You Know You Want This by Kristen Roupenian (Gallery/Scout Press 2019)
Reviewed by Gregorio Tafoya
“Ellie was a biter.”
Kristen Roupenian’s stories bristle, prick, and yes, bite. Just when you start to rub your cheek against her beautiful, velvet prose, you get punctured with cold, hard reality. Marguerite Duras once famously said, “A man and a woman, say what you like, they’re different.” For most of You Know You Want This, Roupenian is in flux with this statement—not quite at odds with it, but trying to pinpoint precisely where those differences reside. Her conclusion is that the differences between men and women are often not intrinsic but external. Overarchingly, asymmetry is a theme to these stories, and Roupenian chose relationships, quite possibly the most asymmetric institution of all-time, to highlight this dynamic.
The opening story, “Bad Boy” could aptly be re-named the Stanford Parenting Experiment, as it chronicles a couple’s perverse nursing of their heartbroken friend. The power dynamics are written with such glee, that you can’t help laughing, even as you’re revolted by the dirty details. A sampling, when the three characters return from a night of drinking:
“He should show us, he should show us what he did on this couch, our couch, when we weren’t around.”
Roupenian packs clichés with squirming detail and dialogue. Take “Sardines,” a tale centering around a twelve-year old’s birthday, with all the usual characters: divorce, a younger girlfriend, and a single, wine-guzzling mother—that she make wholly fresh and organic. There is an aside, tittering between sarcasm and sympathy, where Roupenian gives a homewrecking character referred to as simply “The Girlfriend” a voice, but not a name.
Of course, the centerpiece of the collection is “Cat Person,” a short story that deserves the attention it has received. The characters here are so wildly juxtaposed that only the Internet could bring them oh so briefly and viciously together. The longest story in the collection, which comes right after “Cat Person,” is just as jam-packed with the elements that turned Roupenian into a New Yorker sensation. “The Good Guy” features a protagonist who is largely the opposite of the easily mocked, older man-child in “Cat Person,” but equally as humiliating. Ted, the good guy, is a womanizer in his thirties, who, in the opening scene, gets Elaine Benes-ed with a water glass to his forehead in a crowded Manhattan restaurant by a spurned ex-girlfriend. The rest of the story is a not-overly sympathetic, but completely hilarious, look at how Ted arrived at a point in his life where women, “out of his league” throw glass tumblers at him.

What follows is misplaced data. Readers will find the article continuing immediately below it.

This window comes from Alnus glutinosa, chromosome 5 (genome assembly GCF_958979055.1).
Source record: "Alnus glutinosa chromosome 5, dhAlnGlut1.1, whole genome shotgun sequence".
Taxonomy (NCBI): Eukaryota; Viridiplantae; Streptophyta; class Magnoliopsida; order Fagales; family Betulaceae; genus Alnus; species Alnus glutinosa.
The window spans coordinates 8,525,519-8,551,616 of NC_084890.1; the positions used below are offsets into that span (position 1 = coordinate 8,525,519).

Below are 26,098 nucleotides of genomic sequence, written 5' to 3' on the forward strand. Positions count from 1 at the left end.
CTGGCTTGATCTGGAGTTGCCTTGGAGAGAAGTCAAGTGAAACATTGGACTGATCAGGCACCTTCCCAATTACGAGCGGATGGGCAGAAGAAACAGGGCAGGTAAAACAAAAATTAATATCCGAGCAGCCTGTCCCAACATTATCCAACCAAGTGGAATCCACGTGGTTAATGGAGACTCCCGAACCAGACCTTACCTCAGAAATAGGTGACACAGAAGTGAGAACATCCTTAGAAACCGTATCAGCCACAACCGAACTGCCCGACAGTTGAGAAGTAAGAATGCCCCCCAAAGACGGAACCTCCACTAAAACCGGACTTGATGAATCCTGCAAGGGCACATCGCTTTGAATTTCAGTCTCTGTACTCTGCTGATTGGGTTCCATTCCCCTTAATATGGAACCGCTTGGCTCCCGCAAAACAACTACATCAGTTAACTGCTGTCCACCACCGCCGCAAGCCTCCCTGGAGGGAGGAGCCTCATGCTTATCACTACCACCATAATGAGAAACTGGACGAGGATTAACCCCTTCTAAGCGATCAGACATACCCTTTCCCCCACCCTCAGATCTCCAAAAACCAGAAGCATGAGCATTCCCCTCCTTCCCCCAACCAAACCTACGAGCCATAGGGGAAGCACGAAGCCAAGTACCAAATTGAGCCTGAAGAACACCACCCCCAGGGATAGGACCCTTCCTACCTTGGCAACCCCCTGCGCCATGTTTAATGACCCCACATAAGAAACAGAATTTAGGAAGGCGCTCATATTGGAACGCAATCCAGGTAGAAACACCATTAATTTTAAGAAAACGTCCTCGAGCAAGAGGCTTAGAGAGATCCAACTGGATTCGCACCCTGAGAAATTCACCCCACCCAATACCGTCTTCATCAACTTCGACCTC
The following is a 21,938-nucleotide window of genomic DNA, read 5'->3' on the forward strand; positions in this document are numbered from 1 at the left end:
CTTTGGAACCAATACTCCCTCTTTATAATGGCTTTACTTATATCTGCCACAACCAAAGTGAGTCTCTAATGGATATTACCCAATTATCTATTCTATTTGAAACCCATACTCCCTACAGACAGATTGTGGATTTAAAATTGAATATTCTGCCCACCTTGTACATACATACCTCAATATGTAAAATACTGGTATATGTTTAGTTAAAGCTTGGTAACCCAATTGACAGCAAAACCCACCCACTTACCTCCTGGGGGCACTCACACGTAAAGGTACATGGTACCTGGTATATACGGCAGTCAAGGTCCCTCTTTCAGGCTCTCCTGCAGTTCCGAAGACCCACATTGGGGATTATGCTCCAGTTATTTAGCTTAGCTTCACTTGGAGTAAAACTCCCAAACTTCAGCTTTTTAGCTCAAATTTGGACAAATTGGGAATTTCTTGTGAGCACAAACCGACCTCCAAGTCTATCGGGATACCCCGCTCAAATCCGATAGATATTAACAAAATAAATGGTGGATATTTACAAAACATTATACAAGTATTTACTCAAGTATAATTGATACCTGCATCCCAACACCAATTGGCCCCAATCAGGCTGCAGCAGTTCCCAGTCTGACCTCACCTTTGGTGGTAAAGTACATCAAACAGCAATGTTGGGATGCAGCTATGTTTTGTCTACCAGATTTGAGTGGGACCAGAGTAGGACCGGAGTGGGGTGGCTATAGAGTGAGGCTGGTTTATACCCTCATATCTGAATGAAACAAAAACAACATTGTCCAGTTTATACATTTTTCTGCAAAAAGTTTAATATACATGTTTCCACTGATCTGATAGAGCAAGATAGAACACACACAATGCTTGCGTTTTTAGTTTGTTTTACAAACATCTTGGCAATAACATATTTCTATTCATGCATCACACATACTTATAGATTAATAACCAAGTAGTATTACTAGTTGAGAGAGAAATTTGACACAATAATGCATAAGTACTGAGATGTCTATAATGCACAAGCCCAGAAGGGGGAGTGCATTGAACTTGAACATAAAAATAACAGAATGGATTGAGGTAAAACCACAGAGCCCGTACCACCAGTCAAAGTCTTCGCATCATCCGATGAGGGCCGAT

“Pathetic Ted, short nerdy Ted, lady-killer Ted, using a thousand tiny hooks to catch onto a woman’s ego, like a burr clinging to the cuff of her pants.”
The story is full of shiver-mid-sentence quotations.
Roupenian isn’t afraid to get metaphorical either, as “The Mirror, the Bucket, and the Old Thigh Bone” and “Scarred” prove. And she is just as good at turning a metaphor as she is at giving sharp, realist stories meaning. Both stories read like parables for the social media age, where vanity and perceived success, at the expense of just about everything else, are king.
The title to this collection, You Know You Want This, runs like an acidic aqueduct throughout the stories, as characters try to suppress their basest desires—to varying levels of failure. Here’s Roupenian, giving you her thesis in “Death Wish,” a story about a Tinder date up in flames:
“Maybe your average woman is a little more conservative than your average guy, but there’s always going to be some seriously crazy shit happening out at the far end of the bell curve.”
And that’s where Roupenian operates, in the suppressed, but fat tails.
Mental health and #MeToo are tackled in the last quarter of the book, with such creative vigor that the result is rollicking, responsible entertainment. This is clear in the last story in the collection, in which Ellie, our biter from above, goes around the office fantasizing about sinking her teeth into a male co-worker’s “plumb and hairy calf.” She is quite possibly the most adorable predator in fiction’s history, until she becomes a semi-lamented, pedestaled victim of a male colleague’s sexual advances.
Similarly, “The Matchbox Sign,” is a story gently grounded in gender politics and the subjective elements of medicine. The starring couple cohabitate using a spreadsheet, with pro-rated adjustments, to track their expenses. The spreadsheet makes an appearance when an unexpected medical issue arises. You can almost hear Roupenian snickering in the background.
Kristen Roupenian proves that no subject is taboo, if it is done with unfettered style, crooning grace, and, of course, envy inducing hilarity. This is upmarket, uncompromising fiction at its finest—Maupassant with a smartphone. But with more verve.